Tuscany's "Almost Island"
Monte Argentario, the Island that Isn't
My doctor can hold his breath for a very long time.
I know this because once we were making small talk, as one does with one's doctor, and hobbies came up. He mentioned that he was a freediver, which, I learned, is a type of diving without using scuba gear. He told me he could hold his breath for almost four minutes.
Four minutes is a long time. Try it.
But that's not what struck me the most about this conversation. What struck me the most was this: I asked him where he dives, and he told me most often at Monte Argentario. This was twenty years ago, when I had first moved to Italy and there was much of the Bel Paese I had yet to explore.
"Wait," I said. "You dive on a mountain?"
"No," he laughed. "Monte Argentario isn't a mountain. It's an almost island."
Little did I know, all those years ago, that Monte Argentario would come to be a beloved holiday destination for my family and we would spend many a happy summer on this "island that isn't".
As it turns out, Monte Argentario once really was an island. This land mass off the coast of Tuscany near the true islands of Giglio and Giannutri (the southernmost of the Tuscan isles) was detached from the mainland for millenia until a change of sea current and the silt of the nearby Albegna River formed two thin stretches of sand (tomboli in Italian), joining it precariously to the coast.
A third finger of land formed by a dyke from the town of Orbetello joined the promontory to the mainland in 1842 and the two lagoons formed by these three geographic threads between Maremma coast and almost island are WWF wildlife refuges, where migrating birds from across Europe stop along their route toward warmer climes each fall.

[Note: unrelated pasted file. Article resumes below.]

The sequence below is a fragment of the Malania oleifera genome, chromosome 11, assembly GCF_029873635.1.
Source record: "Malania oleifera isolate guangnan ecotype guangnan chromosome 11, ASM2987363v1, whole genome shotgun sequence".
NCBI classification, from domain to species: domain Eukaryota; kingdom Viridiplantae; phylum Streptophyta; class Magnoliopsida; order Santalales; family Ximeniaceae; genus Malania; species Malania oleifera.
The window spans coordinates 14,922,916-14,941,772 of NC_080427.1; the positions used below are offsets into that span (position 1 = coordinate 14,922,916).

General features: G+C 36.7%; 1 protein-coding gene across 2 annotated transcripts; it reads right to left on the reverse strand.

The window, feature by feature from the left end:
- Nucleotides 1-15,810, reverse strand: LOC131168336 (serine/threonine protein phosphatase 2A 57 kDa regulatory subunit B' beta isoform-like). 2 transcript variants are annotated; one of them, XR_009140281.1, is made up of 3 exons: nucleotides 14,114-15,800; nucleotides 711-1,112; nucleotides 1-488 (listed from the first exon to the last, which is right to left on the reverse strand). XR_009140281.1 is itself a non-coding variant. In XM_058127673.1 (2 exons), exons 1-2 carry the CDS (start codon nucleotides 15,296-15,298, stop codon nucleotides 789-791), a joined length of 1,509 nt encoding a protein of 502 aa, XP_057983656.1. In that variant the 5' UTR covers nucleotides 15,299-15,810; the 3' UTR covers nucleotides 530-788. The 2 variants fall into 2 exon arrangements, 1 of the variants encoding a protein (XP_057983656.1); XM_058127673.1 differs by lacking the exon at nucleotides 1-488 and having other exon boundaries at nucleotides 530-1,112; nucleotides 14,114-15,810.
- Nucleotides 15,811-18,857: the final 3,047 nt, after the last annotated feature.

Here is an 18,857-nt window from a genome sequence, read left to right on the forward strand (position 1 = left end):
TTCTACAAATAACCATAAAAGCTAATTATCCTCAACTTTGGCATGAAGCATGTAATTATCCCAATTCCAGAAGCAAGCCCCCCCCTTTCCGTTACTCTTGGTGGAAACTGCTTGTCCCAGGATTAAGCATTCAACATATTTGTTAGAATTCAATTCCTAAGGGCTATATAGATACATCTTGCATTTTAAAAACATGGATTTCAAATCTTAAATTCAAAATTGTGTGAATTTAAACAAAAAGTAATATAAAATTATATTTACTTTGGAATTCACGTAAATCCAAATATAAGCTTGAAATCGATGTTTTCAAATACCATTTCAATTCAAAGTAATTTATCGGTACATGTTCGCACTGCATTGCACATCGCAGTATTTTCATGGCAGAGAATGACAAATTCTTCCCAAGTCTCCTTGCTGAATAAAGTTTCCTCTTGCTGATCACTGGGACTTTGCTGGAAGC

Monte Argentario really is a haven for divers...but also for those who simply love the craggy, dramatic coast (often reminiscent of Sardinia), marked by coves, caves, and grottoes. Above this, the jagged slopes rise steeply, covered in lush Mediterranean scrub, pine and oak woods, vineyards, and olive groves. In the center of the island, Mount Telegrafo rises above the surrounding countryside, and along the coast the resort towns of of Porto Santo Stefano and Porto Ercole bustle with a festive holiday air.
Because of its rather tortuous history, during which it was ruled by both Spain and Naples, the vibe on the island is much different than the rest of Tuscany and at times it almost seems more similar to southern Italy than to the decidedly more reserved center regions.
Though it's truly an "almost island", Monte Argentario has all the atmosphere and beauty of an Italian island while being close enough to the coast to be easily accessible by car. Here are some of the island's highlights:
Porto Santo Stefano is the largest town on Monte Argentario, dominated by the imposing 16th centuryFortezza Spagnola, but was unfortunately heavily bombed during World War II. Rebuilt in the decades after the war, the result is a modern yet still lovely port with pastel houses climbing from the harbor up the hillside. Here there is both a charming old port and a fashionable modern marina, and the town is bustling in high season with vacationers visiting the local shops, restaurants, and fish markets.